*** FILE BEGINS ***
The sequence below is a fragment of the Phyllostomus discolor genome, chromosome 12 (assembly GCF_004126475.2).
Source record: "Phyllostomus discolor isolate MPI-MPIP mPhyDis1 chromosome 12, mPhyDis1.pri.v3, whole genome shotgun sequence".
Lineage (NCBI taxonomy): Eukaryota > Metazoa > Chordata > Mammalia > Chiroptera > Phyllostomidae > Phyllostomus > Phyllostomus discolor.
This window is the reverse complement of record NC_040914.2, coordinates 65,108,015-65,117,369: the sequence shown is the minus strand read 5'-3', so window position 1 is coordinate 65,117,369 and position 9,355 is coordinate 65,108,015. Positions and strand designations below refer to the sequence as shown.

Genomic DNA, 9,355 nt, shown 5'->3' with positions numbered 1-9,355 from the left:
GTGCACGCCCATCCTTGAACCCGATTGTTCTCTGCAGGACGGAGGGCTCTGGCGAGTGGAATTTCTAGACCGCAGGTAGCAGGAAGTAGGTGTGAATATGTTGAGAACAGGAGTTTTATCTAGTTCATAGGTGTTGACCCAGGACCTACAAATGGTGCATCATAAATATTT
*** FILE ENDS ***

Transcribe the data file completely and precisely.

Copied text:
The sequence below is a fragment of the Phyllostomus discolor genome, chromosome 12 (assembly GCF_004126475.2).
Source record: "Phyllostomus discolor isolate MPI-MPIP mPhyDis1 chromosome 12, mPhyDis1.pri.v3, whole genome shotgun sequence".
Lineage (NCBI taxonomy): Eukaryota > Metazoa > Chordata > Mammalia > Chiroptera > Phyllostomidae > Phyllostomus > Phyllostomus discolor.
This window is the reverse complement of record NC_040914.2, coordinates 65,108,015-65,117,369: the sequence shown is the minus strand read 5'-3', so window position 1 is coordinate 65,117,369 and position 9,355 is coordinate 65,108,015. Positions and strand designations below refer to the sequence as shown.

Genomic DNA, 9,355 nt, shown 5'->3' with positions numbered 1-9,355 from the left:
GTGCACGCCCATCCTTGAACCCGATTGTTCTCTGCAGGACGGAGGGCTCTGGCGAGTGGAATTTCTAGACCGCAGGTAGCAGGAAGTAGGTGTGAATATGTTGAGAACAGGAGTTTTATCTAGTTCATAGGTGTTGACCCAGGACCTACAAATGGTGCATCATAAATATTT